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THE ELECTRONIC LIVEIBIZA

Weekly Edition 040: Saturday 1th December 2001

<< Island Ecology by José P Ribas

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An Anthropological View
by Kirk W Huffman

 
"Ric com un Verga"
Of Pigs and Men on Eivissa/Ibiza - Part Ten
 

The day of the matança (pig killing) is also a day of feasting, culminating in the final feast at night or late in the afternoon which begins with the famous arros de matançes (Rice of the pig killing), looked forward to by all and justly renowned. This feast, and its often accompanying traditional festivities - now unfortunately rather rare - was seen as almost the culmination of the matança cycle by the invited guests and extended family members not living in the household. As we have seen in earlier articles, this last feast was one of several during the day, the first one of the day being when participants took their first break to esmorzar once the pig had been cleaned and opened and the intestines sent to the women's area for cleaning. This companatge, with bread, sobrassades, botifarro and goat cheese - sometimes also with smoked fish, dried figs, olives and lumps of fried pig blood - is a welcome break from the work that began early in the morning.

A later food break - whilst the men are cutting up the pig - could/can be (if one is near the sea) of fried octopus or calamari with some fresh pig meat. On Formentera can be added also fried pig blood, potatoes, peppers and squid. During such breaks the young women, S'al lotea, eat in the kitchen/cooking area, where they continue to work. Adults eat separately in the sheltered porch entrance area of the house.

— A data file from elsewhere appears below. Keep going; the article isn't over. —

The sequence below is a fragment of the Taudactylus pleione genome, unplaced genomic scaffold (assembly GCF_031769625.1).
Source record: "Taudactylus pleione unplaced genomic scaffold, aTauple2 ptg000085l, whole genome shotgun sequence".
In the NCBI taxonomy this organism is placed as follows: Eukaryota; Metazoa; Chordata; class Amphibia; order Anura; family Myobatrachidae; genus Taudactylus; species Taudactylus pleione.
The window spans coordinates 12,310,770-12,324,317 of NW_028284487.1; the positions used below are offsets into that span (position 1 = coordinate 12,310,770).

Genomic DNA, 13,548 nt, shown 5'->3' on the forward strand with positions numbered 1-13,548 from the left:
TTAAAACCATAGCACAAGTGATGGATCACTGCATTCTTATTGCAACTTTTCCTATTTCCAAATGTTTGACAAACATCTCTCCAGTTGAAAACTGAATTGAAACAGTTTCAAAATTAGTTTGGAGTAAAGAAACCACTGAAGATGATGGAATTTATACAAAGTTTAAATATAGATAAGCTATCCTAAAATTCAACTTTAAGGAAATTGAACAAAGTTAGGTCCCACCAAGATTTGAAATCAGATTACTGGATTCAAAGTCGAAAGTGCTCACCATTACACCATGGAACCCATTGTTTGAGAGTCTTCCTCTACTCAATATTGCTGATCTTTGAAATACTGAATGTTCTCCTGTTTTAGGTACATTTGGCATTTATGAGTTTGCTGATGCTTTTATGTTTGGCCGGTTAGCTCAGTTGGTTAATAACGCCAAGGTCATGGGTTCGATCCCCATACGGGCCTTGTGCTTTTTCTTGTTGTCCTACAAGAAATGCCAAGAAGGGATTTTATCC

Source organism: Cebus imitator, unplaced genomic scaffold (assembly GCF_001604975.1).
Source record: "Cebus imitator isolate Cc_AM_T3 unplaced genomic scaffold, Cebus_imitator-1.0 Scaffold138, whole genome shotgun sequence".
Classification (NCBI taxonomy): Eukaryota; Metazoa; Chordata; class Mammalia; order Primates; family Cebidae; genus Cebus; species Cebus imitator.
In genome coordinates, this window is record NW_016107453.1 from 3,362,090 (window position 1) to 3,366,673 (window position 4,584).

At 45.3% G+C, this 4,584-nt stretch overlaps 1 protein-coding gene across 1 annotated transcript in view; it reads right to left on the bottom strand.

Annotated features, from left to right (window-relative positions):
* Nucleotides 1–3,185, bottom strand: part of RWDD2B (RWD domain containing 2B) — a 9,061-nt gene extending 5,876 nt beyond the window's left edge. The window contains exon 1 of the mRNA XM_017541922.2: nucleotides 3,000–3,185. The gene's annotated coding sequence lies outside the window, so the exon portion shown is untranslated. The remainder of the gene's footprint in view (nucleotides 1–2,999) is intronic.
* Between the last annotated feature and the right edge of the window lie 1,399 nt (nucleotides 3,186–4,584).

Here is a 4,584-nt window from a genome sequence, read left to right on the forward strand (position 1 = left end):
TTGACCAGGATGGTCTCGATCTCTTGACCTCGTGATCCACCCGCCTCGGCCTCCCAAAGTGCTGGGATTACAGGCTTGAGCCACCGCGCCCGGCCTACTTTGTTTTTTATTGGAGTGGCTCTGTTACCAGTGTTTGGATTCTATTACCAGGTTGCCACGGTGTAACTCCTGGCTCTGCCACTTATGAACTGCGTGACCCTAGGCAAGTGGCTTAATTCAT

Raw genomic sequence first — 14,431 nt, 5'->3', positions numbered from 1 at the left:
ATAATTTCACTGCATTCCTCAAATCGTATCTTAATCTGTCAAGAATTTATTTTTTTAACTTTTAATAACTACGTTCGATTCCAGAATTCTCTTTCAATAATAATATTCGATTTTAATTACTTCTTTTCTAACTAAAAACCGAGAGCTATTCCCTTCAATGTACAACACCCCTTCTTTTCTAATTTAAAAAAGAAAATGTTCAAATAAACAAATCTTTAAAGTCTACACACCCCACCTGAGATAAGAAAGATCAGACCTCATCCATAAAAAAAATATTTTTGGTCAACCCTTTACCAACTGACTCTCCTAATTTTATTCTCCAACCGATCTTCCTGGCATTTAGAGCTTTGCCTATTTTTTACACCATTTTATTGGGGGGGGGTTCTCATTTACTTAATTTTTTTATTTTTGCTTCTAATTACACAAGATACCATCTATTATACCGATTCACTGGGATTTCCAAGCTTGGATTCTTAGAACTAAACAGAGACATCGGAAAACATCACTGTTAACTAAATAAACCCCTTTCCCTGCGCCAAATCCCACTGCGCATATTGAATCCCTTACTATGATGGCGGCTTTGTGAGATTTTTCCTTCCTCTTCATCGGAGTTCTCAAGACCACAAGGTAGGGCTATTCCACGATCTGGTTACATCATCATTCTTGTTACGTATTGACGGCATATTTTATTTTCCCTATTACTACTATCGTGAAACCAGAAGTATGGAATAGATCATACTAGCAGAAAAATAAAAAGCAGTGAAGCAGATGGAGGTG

Once the work has progressed to the stage where the sobrassades have been hung, the women begin to make the soups for the evening meal. Most of the major work is now finished, but the matançer will periodically go outside to see how the botifarres are progressing in the large cauldrons of boiling water that have been on the go all day long. The women prepare a long table, sometimes five to ten metres in length, often placed in the entrance hall of the house. Preparing the big meal has been continuing on and off all daylong and women have been shuttling back and forth for hours. There is now much jollity and participants gradually finish their tasks to sit down at the large table. Up until the 1950s in many areas it was traditional for women and young children to sit at one side of the long table and young and adult men to sit on the other. Nowadays this has broken down and both sexes tend to mix, both sitting on either side of the table - although the older men still tend to group together on one part of their side and the older women likewise on theirs. Sometimes young children will sit apart, on low chairs or stools or perched on steps. The long table is laid with fresh bread, bottles of vi pagès (peasant wine - fresh, sometimes rather sweet like a mild port or sherry) and sometimes - the modern utilitarian masterpiece - a line of toilet paper rolls for participants to use at will (to wipe their hands with, that is). Women bring out the first course, the arros de matançes, a rice stew with a base of chicken, fish, calamari, rabbit, squid or mushrooms (or a combination of some of them) mixed with sliced lean fresh pork. Everyone is cheerful; laughter and gaiety fill the air. Conversation turns around the pig, the quality of the work, the thanks to the matançer, the catching up on news with extended family relatives that one may not have seen for ages. The men tend to dig freely into the wine stocks - the older ones often in hunched conversations sometimes dealing with past matançes, debt discussions, ancient smuggling exploits, land problems, kinship disputes, proposed marriage pros and cons, and so on. The older women will often discuss amongst themselves the health and plans for newly born additions to the extended family, marriage hopes and plans for the younger lotetas polidas (beautiful, refined, unmarried females), recent minor scandals, health of the elderly - in fact very much the same sort of discussions that most normal people in whatever culture in the world would have on such an occasion, bearing in mind that each culture will have its own variations and particular cultural obsessions. Such modern gatherings in, say, England or the United States, might end up with conversations basically revolving around work, wages, new cars or other such gadgets, i.e. generally depressing topics and basically topics that are not really of much importance in the real scheme of things. On Eivissa there is sometimes, of course, a certain amount of hidden flirting going on between particular unmarried young males and females: this is a normal situation and one of great import traditionally, particularly as marriage within the larger extended family is the customarily preferred form of marriage (particularly between second cousins - but more about this and the traditional courting ritual, Sa festeig, in a later series of articles). These close forms of marriage are now dying out on Eivissa, but the present younger generation's parents and grandparents are often couples where the spouses are related to each other, a common form of marriage until well into the 1960s in many areas of the island.